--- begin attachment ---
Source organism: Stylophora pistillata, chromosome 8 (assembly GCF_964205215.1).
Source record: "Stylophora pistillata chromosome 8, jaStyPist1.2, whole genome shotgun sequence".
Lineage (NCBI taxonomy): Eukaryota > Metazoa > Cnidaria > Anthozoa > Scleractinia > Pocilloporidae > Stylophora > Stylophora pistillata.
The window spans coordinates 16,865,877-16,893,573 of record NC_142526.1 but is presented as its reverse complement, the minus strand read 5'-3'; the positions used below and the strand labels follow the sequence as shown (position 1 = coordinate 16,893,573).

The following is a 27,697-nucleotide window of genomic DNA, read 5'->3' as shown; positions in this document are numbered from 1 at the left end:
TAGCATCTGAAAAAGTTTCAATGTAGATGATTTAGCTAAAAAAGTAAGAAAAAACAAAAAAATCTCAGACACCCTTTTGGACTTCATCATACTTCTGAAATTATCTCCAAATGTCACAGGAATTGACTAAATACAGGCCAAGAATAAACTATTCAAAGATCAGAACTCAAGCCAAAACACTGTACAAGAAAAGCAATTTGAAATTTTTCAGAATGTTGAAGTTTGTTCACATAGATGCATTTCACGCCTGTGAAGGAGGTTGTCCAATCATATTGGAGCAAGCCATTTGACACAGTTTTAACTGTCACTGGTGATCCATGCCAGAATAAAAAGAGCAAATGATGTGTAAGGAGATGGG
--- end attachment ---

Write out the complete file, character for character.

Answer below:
Source organism: Stylophora pistillata, chromosome 8 (assembly GCF_964205215.1).
Source record: "Stylophora pistillata chromosome 8, jaStyPist1.2, whole genome shotgun sequence".
Lineage (NCBI taxonomy): Eukaryota > Metazoa > Cnidaria > Anthozoa > Scleractinia > Pocilloporidae > Stylophora > Stylophora pistillata.
The window spans coordinates 16,865,877-16,893,573 of record NC_142526.1 but is presented as its reverse complement, the minus strand read 5'-3'; the positions used below and the strand labels follow the sequence as shown (position 1 = coordinate 16,893,573).

The following is a 27,697-nucleotide window of genomic DNA, read 5'->3' as shown; positions in this document are numbered from 1 at the left end:
TAGCATCTGAAAAAGTTTCAATGTAGATGATTTAGCTAAAAAAGTAAGAAAAAACAAAAAAATCTCAGACACCCTTTTGGACTTCATCATACTTCTGAAATTATCTCCAAATGTCACAGGAATTGACTAAATACAGGCCAAGAATAAACTATTCAAAGATCAGAACTCAAGCCAAAACACTGTACAAGAAAAGCAATTTGAAATTTTTCAGAATGTTGAAGTTTGTTCACATAGATGCATTTCACGCCTGTGAAGGAGGTTGTCCAATCATATTGGAGCAAGCCATTTGACACAGTTTTAACTGTCACTGGTGATCCATGCCAGAATAAAAAGAGCAAATGATGTGTAAGGAGATGGG